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The Xfinity Flex streaming box and remote is aimed at Comcast’s internet-only subscribers who want to watch video on the big screen. (Comcast Photo)

Commentary: After subscribing to Comcast cable television and broadband internet in some form or another for about the past 20 years, I finally cut the cord two weeks ago. Even the customer service rep on the other end of the phone said, “Wow, you’ve been with us a long time,” when I called to shut everything down.

Much like that service rep did on the phone as he rattled off deals to try to keep me around, Comcast today announced a new play to try to win people like me back. It’s only been two weeks! They clearly miss my $200 a month.

Comcast’s new Xfinity Flex streaming platform lets its internet-only customers pay $5 a month for a 4K HDR-ready connected box that will allow them to watch Netflix, Amazon Prime and other streaming services. It’s similar to devices such as Roku or Fire TV, but Flex also comes with more than 10,000 free online movies and TV shows, and some live streaming TV from ESPN3, Xumo, Pluto, Tubi TV, Cheddar, YouTube, and more, the company said in a news release. It features voice control and access to music apps such as Pandora and iHeartRadio.

But the Xfinity Flex isn’t going to cut it, and uncut my Comcast cord.

In the interest of full disclosure, I once enjoyed a sweet deal with Comcast. As an employee of NBC Universal, which is owned by Comcast, I got pretty-close-to-free cable TV and internet for a few years. When NBC cut my cord and decimated a once-vibrant Seattle-based news organization in, I stuck with Comcast services because I didn’t want the hassle of switching providers and putting a dish on the side of my house.

A demo screen shows some of what Xfinity Flex has to offer. (Comcast Image)

This was all before streaming became such a mainstream way of consuming video content. As I added Apple TV and Xbox and two new smart TVs with Roku built-in, I grew less and less attached to the hardware associated with Xfinity’s service.

Then CenturyLink came to my neighborhood with 1G fiber internet.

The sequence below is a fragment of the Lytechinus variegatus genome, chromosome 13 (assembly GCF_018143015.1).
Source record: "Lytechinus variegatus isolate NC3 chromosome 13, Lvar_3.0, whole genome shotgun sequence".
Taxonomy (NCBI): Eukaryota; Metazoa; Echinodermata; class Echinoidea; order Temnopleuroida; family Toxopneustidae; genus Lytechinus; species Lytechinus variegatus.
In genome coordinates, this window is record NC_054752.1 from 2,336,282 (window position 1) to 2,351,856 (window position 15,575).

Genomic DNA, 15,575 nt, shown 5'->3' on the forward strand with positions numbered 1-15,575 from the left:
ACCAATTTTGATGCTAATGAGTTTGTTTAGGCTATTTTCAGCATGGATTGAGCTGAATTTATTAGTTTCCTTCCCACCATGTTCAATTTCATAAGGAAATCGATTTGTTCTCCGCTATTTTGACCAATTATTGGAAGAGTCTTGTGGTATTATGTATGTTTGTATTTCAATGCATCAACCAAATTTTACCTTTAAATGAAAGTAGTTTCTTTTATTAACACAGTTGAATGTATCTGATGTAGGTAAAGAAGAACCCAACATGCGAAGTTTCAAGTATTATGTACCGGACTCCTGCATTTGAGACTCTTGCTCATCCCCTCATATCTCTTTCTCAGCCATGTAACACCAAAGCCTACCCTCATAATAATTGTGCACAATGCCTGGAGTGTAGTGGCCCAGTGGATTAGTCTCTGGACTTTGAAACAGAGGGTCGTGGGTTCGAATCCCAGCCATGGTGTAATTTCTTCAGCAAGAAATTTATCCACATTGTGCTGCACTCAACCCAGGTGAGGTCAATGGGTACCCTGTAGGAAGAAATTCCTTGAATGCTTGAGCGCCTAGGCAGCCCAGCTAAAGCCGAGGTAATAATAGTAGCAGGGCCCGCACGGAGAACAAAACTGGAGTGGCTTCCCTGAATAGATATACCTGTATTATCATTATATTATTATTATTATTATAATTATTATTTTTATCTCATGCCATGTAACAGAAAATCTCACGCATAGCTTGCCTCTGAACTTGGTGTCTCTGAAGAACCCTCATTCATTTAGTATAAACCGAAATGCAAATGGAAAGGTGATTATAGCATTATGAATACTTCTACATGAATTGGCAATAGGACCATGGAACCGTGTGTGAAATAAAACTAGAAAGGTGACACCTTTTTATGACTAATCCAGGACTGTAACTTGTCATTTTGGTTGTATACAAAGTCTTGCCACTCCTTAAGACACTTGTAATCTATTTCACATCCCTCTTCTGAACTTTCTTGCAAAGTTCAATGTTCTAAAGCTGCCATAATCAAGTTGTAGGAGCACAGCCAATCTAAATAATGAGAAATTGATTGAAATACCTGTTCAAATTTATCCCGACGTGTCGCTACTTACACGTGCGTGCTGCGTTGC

Then I joined a family plan for YouTube TV. Live sports! And “Jeopardy” during dinner!

The avalanche of service and entertainment options overwhelmed any need I had to continue paying more than $200 a month. Even with my Netflix subscription and HBO Now and Hulu, I’ve cut my combined TV and internet bill in half.

I’m clearly not alone, and I’m totally late to this group of consumers who are making cable companies nervous. Engadget reported Thursday that online video services overtook cable for total subscriptions in 2018 as more people switch to streaming.

Of course, Xfinity Flex customers will soon be able to easily upgrade to the full Xfinity X1 cable service right from the box’s integrated guide, to gain access to hundreds of live channels — and that higher monthly bill that reminds you why you cut the cord in the first place!

“Xfinity Flex will deepen our relationship with a certain segment of our internet customers and provide them with real value,” Comcast executive Matt Strauss said in a statement. “For just five dollars a month, we can offer these customers an affordable, flexible, and differentiated platform.”

I would almost pay $5 a month to relive that feeling of getting out from under a big cable TV and internet bill. After 20 years I finally flexed and got rid of Comcast. And I’m pumped.

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